Also, speaking freely - without tension - is the best way to maintain your one and only set of pipes.  It is important to set a good example of vocal health for your students, and it's crucial for you to maintain a healthy voice for yourself.  Take time to breathe before you speak. This allows you to gather your thoughts and deliver meaningful coaching.  I've known choral directors who live the ultimate irony by developing nodes or scar tissue due to vocal abuse while teaching!  Please lead by example.

Some teaching suggestions:

Ask someone to record you from the back of the room while you teach and conduct.  Review the recording, and notice how expressive you are - visually, (face and body language) vocally (talking too much?) and aesthetically.  Often, students reflect your character back to you.

Develop expressive handsign chops.  Show the style as well as the pitch, and react to what you get from them.  They respond to you, you respond to them - an expressive cycle - and always help them keep life in their tone.

Never lead the same pattern the same way.  Always vary the style, the tempo, the articulations, etc.  This is true when singing choral literature as well as during warm-ups.  Dull repetition is death to expression.  They switch to auto-pilot, they tune out, and you've lost the very reason you get together in the first place.

Cut the verbiage.  Say things like:  "Bar 29 - watch" . . . then go.   Show what you want, how to breathe, phrase, stylize, etc.  The more you ramble on, describing each detail at length, the less involved they become.  Change what you show the next time - keep them on their toes!

Use movement as an expressive element as well as the rhythm and meter foundation.  If the piece has eighth-note syncops, step-touch eighths, then move the feet to quarters later, then move to half-notes if in 2/2 time.  This way they get the FEEL, the harmonic rhythm, the essence of the composer's intended affect.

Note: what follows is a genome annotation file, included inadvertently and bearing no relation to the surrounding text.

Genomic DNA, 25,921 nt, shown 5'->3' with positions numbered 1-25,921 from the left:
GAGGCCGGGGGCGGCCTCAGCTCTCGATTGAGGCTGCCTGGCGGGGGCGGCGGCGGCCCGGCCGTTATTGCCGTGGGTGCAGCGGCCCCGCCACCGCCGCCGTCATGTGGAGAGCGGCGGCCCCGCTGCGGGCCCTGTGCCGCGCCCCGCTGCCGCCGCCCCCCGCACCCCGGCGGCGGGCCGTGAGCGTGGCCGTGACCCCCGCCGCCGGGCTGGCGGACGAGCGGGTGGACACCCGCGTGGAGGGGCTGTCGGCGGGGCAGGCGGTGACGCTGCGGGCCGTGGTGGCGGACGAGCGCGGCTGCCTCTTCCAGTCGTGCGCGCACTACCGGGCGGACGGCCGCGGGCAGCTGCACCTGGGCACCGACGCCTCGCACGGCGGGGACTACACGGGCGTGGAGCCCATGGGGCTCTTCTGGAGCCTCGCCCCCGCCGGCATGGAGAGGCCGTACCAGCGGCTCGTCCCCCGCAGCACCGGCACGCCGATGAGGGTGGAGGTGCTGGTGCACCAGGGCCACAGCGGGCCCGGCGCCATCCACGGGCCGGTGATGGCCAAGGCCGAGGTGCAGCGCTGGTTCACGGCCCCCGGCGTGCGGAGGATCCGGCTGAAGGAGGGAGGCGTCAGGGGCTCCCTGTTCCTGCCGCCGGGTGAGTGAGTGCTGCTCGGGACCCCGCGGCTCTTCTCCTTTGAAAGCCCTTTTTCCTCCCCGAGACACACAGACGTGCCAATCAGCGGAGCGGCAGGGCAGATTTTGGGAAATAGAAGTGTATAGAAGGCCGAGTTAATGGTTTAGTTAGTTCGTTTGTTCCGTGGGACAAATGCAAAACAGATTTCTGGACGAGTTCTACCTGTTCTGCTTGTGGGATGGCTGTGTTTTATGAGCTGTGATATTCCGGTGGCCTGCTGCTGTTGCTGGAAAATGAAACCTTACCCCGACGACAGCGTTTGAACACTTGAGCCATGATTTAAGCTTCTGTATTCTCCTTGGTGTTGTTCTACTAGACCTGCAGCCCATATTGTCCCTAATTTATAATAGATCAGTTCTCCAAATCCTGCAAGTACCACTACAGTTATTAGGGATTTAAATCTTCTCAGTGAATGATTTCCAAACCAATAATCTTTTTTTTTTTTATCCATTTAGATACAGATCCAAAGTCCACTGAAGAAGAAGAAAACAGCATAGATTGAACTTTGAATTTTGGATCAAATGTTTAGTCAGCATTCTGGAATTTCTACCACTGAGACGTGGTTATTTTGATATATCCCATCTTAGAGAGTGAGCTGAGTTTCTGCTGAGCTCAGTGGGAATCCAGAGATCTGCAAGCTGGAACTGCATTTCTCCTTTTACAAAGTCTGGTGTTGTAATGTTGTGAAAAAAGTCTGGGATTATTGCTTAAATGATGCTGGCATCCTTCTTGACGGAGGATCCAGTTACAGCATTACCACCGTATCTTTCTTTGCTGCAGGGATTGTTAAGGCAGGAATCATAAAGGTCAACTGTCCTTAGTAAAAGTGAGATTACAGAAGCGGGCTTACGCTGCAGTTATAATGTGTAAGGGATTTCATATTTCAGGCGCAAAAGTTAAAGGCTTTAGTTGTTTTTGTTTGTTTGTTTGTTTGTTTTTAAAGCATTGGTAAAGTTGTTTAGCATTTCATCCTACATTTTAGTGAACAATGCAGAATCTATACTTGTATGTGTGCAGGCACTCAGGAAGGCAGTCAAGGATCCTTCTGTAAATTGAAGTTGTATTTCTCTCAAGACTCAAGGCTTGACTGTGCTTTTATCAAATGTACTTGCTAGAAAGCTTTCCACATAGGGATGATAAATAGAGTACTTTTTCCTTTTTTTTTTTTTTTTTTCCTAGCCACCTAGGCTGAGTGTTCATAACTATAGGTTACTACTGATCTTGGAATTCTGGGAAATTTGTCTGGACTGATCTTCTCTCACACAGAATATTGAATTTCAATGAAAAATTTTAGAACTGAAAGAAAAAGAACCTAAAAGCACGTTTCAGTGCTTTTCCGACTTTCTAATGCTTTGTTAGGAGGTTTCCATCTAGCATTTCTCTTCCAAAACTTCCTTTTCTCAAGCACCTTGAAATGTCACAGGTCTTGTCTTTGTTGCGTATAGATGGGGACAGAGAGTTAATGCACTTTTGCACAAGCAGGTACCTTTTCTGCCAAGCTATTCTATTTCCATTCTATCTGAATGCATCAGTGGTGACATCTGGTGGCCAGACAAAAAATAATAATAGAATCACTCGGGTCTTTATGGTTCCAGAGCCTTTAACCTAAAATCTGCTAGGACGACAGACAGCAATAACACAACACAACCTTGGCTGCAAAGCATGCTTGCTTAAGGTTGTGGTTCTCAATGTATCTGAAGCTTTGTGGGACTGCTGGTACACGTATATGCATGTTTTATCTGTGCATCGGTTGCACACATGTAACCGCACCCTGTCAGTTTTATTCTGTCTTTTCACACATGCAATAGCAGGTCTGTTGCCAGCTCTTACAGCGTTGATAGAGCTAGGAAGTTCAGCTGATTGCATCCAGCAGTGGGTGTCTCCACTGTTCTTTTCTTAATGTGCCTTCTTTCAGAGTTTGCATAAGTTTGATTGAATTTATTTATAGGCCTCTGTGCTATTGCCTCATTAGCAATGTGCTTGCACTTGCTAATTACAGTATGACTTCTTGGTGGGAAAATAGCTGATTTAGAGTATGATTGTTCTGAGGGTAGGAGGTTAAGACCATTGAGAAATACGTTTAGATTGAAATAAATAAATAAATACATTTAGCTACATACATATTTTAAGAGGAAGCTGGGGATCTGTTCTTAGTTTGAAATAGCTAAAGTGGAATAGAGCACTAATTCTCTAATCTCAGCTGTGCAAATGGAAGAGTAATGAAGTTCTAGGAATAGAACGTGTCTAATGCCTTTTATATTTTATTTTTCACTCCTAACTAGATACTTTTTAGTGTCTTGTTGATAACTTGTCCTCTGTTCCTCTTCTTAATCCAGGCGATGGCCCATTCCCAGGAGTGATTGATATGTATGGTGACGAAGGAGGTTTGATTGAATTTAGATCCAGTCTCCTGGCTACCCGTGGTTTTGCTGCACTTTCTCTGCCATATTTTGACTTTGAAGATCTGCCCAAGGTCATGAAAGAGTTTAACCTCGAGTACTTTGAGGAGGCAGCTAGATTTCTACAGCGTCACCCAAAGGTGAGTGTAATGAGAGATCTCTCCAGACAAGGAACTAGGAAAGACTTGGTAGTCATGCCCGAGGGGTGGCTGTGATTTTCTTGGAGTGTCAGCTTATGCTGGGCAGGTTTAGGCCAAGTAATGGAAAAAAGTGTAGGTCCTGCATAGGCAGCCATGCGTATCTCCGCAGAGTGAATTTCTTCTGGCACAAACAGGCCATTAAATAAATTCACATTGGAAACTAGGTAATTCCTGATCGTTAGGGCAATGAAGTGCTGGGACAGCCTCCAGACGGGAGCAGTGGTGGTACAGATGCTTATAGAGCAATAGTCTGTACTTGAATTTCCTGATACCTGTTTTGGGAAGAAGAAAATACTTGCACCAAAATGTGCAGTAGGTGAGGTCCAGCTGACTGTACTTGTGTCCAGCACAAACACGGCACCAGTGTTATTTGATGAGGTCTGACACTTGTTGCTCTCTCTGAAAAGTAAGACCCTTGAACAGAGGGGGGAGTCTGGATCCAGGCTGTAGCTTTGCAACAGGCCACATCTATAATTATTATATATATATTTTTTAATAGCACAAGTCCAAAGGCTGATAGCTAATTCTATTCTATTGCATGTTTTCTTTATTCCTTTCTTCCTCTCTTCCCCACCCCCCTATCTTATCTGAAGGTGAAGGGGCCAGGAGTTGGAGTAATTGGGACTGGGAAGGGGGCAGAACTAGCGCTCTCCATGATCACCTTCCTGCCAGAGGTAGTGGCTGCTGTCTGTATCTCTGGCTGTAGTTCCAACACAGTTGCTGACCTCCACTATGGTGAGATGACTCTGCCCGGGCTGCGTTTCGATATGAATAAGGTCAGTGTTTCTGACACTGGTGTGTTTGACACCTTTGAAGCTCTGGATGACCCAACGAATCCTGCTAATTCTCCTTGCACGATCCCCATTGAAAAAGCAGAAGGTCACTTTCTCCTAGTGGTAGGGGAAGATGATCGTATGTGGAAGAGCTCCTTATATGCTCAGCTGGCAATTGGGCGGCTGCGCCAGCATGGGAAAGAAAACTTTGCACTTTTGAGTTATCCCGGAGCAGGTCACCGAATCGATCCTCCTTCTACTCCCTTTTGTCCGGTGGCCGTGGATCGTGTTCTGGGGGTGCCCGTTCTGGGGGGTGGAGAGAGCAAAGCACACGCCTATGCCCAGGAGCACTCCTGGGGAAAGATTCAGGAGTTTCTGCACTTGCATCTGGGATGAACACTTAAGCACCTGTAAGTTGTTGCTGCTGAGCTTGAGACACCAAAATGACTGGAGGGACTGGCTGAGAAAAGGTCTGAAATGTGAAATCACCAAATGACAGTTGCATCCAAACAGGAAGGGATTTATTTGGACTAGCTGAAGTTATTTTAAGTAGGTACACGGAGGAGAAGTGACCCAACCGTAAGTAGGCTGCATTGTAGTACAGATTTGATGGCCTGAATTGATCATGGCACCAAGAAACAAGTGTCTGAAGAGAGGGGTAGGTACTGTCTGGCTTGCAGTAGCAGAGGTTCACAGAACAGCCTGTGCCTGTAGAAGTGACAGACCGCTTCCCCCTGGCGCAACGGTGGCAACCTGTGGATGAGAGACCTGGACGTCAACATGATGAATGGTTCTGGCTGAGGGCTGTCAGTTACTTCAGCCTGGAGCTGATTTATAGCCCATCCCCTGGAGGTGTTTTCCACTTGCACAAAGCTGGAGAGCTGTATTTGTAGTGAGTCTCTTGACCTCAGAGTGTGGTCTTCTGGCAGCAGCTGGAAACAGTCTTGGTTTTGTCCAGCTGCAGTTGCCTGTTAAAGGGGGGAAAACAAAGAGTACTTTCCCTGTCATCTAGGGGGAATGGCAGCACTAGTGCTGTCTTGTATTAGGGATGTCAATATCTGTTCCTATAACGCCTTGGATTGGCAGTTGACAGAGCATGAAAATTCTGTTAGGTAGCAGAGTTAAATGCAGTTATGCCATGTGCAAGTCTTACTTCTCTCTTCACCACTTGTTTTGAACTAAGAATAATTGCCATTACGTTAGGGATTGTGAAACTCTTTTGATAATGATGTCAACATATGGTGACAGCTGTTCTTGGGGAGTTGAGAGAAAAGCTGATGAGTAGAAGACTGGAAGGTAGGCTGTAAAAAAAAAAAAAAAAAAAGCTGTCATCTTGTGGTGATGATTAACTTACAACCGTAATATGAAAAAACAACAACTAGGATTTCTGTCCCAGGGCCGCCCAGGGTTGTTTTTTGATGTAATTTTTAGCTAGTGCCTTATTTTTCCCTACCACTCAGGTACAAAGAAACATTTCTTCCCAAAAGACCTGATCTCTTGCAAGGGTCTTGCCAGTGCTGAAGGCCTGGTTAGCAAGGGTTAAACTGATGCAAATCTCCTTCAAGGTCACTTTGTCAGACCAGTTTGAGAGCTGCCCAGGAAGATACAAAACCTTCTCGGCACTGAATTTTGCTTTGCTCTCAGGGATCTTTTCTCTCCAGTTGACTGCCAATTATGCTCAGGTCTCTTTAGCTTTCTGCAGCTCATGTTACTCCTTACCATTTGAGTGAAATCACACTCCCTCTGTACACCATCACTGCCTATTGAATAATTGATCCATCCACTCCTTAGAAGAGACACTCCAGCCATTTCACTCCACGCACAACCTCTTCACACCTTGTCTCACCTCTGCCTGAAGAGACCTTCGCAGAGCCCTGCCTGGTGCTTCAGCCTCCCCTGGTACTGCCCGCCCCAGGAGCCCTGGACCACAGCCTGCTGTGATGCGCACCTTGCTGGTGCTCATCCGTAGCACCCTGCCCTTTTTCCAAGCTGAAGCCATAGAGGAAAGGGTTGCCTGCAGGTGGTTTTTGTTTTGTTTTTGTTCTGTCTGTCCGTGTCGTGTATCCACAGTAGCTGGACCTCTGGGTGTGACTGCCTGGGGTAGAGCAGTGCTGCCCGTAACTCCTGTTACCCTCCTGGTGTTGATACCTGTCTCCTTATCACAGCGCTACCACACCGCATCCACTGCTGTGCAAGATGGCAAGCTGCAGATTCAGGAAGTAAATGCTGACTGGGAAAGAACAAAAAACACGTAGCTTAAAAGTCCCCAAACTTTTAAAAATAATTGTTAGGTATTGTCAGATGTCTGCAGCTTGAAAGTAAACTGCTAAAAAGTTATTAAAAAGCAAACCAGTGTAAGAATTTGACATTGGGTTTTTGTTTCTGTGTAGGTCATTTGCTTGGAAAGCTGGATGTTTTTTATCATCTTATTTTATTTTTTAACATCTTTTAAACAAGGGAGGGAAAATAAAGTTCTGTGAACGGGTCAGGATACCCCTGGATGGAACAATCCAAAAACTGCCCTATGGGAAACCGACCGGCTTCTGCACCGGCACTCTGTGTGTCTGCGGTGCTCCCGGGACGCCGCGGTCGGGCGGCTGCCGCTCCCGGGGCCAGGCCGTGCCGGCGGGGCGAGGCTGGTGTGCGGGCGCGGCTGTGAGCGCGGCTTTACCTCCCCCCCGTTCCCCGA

Movement II - if they are mature enough, take them to a large space, ask them to move freely about the room or stage or corridor or gym while singing the piece.  Invite them to express the story of the piece, with expressive gestures and facial expressions as well as voices.  Try this with an accompanied piece the first time, and make sure they are sincere as they experiment with their interpretations. 

The text.  Full disclosure:  I introduce the text before the first read, but I wait to examine the text in depth until after the piece is in good shape.  We need to save time for internalizing the meaning of the text, and that involves questions from you with honest ideas from them.  Pose open questions, to avoid "wrong answers".  Take the fear away with phrases like "what are your thoughts about the first two lines of poetry?".  Or, "have you experienced anything like this situation yourself?"  "Write down a paragraph summarizing your 'take' on this message, and bring it to class tomorrow".